No studies of vitamin D and maternal sepsis seem to have taken place. However, an ecological study offers reasonable evidence that higher serum 25(OH)D level is associated with reduced risk of sepsis in the United States, on the basis of racial, seasonal and geographic variations (Grant, 2009e). The mechanism is induction of cathelicidin by vitamin D (Mookherjee et al., 2007).
Maternal hypertension (pre-eclampsia)
Good evidence has emerged that vitamin D reduces the risk of pre-eclampsia. An NCCS found that a 50-nmol/l decline in 25(OH)D concentration doubled the risk of pre-eclampsia (adjusted odds ratio 2.4; 95% confidence interval 1.1–5.4) (Bodnar et al., 2007). In a study in South Carolina, subjects with early-onset severe pre-eclampsia (n=50) had lower total 25(OH)D levels than those of healthy control subjects (n=100; P<0.001). This difference in total 25(OH)D remained significant after control for potential confounders (Robinson et al., 2010).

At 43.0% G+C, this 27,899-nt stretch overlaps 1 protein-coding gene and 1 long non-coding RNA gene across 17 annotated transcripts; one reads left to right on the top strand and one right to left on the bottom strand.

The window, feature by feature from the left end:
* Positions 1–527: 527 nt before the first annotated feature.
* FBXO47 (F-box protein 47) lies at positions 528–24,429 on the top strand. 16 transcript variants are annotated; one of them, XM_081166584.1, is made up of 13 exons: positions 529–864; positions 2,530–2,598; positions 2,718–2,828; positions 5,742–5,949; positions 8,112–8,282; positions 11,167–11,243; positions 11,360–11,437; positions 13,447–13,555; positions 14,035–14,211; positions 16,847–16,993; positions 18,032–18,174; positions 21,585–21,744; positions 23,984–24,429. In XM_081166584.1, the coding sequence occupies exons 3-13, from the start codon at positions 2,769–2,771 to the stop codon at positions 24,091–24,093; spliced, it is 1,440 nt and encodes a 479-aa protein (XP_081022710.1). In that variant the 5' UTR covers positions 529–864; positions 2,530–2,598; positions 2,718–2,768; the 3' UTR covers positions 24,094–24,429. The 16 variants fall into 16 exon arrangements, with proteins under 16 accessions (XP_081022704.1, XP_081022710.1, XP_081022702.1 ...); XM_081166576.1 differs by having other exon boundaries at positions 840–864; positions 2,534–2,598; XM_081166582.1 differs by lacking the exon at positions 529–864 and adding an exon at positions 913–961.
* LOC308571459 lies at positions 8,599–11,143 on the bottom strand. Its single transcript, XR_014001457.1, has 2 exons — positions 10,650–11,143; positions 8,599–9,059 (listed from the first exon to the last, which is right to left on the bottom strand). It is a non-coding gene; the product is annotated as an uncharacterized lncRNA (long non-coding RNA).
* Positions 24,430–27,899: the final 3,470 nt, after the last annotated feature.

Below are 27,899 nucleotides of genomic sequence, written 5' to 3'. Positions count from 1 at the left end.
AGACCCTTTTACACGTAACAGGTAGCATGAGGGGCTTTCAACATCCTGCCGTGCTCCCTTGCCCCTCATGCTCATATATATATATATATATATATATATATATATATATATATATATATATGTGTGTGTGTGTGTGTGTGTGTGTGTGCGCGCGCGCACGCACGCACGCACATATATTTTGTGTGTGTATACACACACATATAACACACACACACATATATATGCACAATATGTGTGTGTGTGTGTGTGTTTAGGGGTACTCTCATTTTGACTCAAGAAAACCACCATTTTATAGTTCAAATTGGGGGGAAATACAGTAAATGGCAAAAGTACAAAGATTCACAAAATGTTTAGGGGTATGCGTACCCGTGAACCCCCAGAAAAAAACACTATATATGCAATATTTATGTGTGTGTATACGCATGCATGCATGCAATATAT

The evidence that vitamin D reduces the risk of MS is strong. The primary risk factor for MS is an adverse reaction to the Epstein–Barr virus. This reaction generally occurs in late winter or early spring, when serum 25(OH)D levels are lowest. As a result, MS prevalence increases with latitude (Grant, 2010d). A review outlined the evidence that vitamin D reduces the risk of MS (Ascherio et al., 2010).